"School librarian and biographer Mangal (Anne Hutchinson: Religious Reformer) highlights Ernest Everett Just, a little-known African-American scientist from the turn of the 20th century who unlocked the mysteries of 'how the different parts of the cell worked together as new life developed.' Childhood hardships of disease and family deaths didn't discourage Just from pursuing his passions; curiosity and a strong work ethic propelled him to success as a professor, embryologist, and cytologist, even in the midst of jim crow segregation laws. Just attended a school his mother created in South Carolina, and he paid his way through Dartmouth College while supporting his siblings after she passed away. In muted blue hues, pencil and digital scenes by Uribe (The Queen and the First Christmas Tree) depict the undeterred scientist, surrounded by tools of his craft, teaching at Howard University and working abroad: 'Ernest worked in Europe as often and as long as he could, enjoying more warmth and respect than he'd ever felt in America.' Quotes from Just, as well as creators' notes, a timeline, and source notes, wrap up this vivid, inspiring tribute to a noteworthy life."--Publishers Weekly--Journal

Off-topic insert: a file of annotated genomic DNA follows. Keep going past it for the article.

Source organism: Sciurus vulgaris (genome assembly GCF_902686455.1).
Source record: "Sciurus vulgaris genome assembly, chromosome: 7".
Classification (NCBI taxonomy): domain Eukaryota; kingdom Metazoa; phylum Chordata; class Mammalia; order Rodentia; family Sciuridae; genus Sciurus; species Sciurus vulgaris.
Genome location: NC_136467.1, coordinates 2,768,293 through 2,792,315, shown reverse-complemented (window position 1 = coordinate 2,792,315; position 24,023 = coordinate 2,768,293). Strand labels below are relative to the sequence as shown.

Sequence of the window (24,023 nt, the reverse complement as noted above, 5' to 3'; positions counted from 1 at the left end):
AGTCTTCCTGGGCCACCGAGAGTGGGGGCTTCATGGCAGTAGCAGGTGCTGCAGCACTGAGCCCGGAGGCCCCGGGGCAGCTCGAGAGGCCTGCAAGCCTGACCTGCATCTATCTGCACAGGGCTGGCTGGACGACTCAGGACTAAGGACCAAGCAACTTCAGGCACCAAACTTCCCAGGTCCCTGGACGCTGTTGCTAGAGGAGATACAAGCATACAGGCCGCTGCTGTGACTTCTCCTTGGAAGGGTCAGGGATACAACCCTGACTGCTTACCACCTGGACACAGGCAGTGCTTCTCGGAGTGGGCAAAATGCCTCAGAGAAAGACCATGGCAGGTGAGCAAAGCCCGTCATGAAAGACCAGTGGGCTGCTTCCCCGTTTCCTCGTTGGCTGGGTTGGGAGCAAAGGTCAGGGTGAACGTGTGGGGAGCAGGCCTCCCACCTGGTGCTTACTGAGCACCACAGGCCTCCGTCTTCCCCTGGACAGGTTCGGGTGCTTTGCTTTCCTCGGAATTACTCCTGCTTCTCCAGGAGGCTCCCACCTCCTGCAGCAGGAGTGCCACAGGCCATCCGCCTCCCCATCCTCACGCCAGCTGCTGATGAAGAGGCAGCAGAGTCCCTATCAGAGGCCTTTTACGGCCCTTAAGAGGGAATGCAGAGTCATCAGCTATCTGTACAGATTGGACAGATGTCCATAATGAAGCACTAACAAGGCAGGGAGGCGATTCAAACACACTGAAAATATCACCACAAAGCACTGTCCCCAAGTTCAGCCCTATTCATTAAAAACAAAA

"This picture-book biography opens in 1911 with scientist Ernest Just collecting and studying marine worms, and then backtracks about 20 years to show him as an African American boy growing up near Charleston, South Carolina, and exploring the shore where the river met the ocean. His single mother sent him north to prep school, and after graduating from Dartmouth, he became a biology professor at Howard University and gained an international reputation through his publications on marine invertebrates and egg cells. Weary of the racial discrimination that limited his opportunities in America, he later continued his research in France and Germany. In the book's lengthy, appended notes for older readers, Mangal provides a more detailed, fascinating account of the scientist's life and work. While the main picture-book text is somewhat disjointed, it highlights experiences that children will relate to and acknowledges racial prejudice as a barrier that became intolerable to Just. The digital illustrations create distinctive period settings, while reflecting the story's sometimes lyrical tone. A picture book introducing an American scientist who should be more widely known."--Booklist--Journal